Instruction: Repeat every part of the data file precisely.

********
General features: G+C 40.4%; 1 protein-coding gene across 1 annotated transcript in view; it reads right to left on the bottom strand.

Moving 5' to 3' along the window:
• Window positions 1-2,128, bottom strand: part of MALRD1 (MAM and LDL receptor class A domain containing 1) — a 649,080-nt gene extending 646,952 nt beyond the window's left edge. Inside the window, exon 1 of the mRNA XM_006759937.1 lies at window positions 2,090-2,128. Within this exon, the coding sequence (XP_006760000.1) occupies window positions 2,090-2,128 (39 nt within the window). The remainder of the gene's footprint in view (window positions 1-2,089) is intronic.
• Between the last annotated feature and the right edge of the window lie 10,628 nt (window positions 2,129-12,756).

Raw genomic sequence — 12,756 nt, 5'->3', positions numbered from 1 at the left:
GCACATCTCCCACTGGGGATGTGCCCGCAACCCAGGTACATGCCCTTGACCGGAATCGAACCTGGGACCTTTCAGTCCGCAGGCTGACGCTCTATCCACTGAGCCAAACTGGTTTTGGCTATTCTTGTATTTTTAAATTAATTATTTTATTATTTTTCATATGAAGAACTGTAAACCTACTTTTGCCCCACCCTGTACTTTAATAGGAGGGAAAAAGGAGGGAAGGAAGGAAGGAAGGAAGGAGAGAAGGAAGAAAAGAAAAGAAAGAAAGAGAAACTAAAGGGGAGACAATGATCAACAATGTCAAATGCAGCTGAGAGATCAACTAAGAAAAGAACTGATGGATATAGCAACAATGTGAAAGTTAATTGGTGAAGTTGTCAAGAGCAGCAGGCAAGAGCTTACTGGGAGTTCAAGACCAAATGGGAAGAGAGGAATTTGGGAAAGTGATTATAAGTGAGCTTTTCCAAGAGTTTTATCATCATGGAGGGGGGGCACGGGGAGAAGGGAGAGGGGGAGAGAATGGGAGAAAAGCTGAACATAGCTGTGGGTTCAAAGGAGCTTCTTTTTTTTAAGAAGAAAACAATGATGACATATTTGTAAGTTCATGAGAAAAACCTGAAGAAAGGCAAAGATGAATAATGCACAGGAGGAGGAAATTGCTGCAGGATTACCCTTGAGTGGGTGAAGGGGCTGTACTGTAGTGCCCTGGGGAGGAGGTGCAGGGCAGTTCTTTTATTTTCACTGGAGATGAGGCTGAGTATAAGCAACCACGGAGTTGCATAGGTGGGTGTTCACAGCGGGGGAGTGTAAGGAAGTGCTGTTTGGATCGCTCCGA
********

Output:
General features: G+C 40.4%; 1 protein-coding gene across 1 annotated transcript in view; it reads right to left on the bottom strand.

Moving 5' to 3' along the window:
• Window positions 1-2,128, bottom strand: part of MALRD1 (MAM and LDL receptor class A domain containing 1) — a 649,080-nt gene extending 646,952 nt beyond the window's left edge. Inside the window, exon 1 of the mRNA XM_006759937.1 lies at window positions 2,090-2,128. Within this exon, the coding sequence (XP_006760000.1) occupies window positions 2,090-2,128 (39 nt within the window). The remainder of the gene's footprint in view (window positions 1-2,089) is intronic.
• Between the last annotated feature and the right edge of the window lie 10,628 nt (window positions 2,129-12,756).

Raw genomic sequence — 12,756 nt, 5'->3', positions numbered from 1 at the left:
GCACATCTCCCACTGGGGATGTGCCCGCAACCCAGGTACATGCCCTTGACCGGAATCGAACCTGGGACCTTTCAGTCCGCAGGCTGACGCTCTATCCACTGAGCCAAACTGGTTTTGGCTATTCTTGTATTTTTAAATTAATTATTTTATTATTTTTCATATGAAGAACTGTAAACCTACTTTTGCCCCACCCTGTACTTTAATAGGAGGGAAAAAGGAGGGAAGGAAGGAAGGAAGGAAGGAGAGAAGGAAGAAAAGAAAAGAAAGAAAGAGAAACTAAAGGGGAGACAATGATCAACAATGTCAAATGCAGCTGAGAGATCAACTAAGAAAAGAACTGATGGATATAGCAACAATGTGAAAGTTAATTGGTGAAGTTGTCAAGAGCAGCAGGCAAGAGCTTACTGGGAGTTCAAGACCAAATGGGAAGAGAGGAATTTGGGAAAGTGATTATAAGTGAGCTTTTCCAAGAGTTTTATCATCATGGAGGGGGGGCACGGGGAGAAGGGAGAGGGGGAGAGAATGGGAGAAAAGCTGAACATAGCTGTGGGTTCAAAGGAGCTTCTTTTTTTTAAGAAGAAAACAATGATGACATATTTGTAAGTTCATGAGAAAAACCTGAAGAAAGGCAAAGATGAATAATGCACAGGAGGAGGAAATTGCTGCAGGATTACCCTTGAGTGGGTGAAGGGGCTGTACTGTAGTGCCCTGGGGAGGAGGTGCAGGGCAGTTCTTTTATTTTCACTGGAGATGAGGCTGAGTATAAGCAACCACGGAGTTGCATAGGTGGGTGTTCACAGCGGGGGAGTGTAAGGAAGTGCTGTTTGGATCGCTCCGA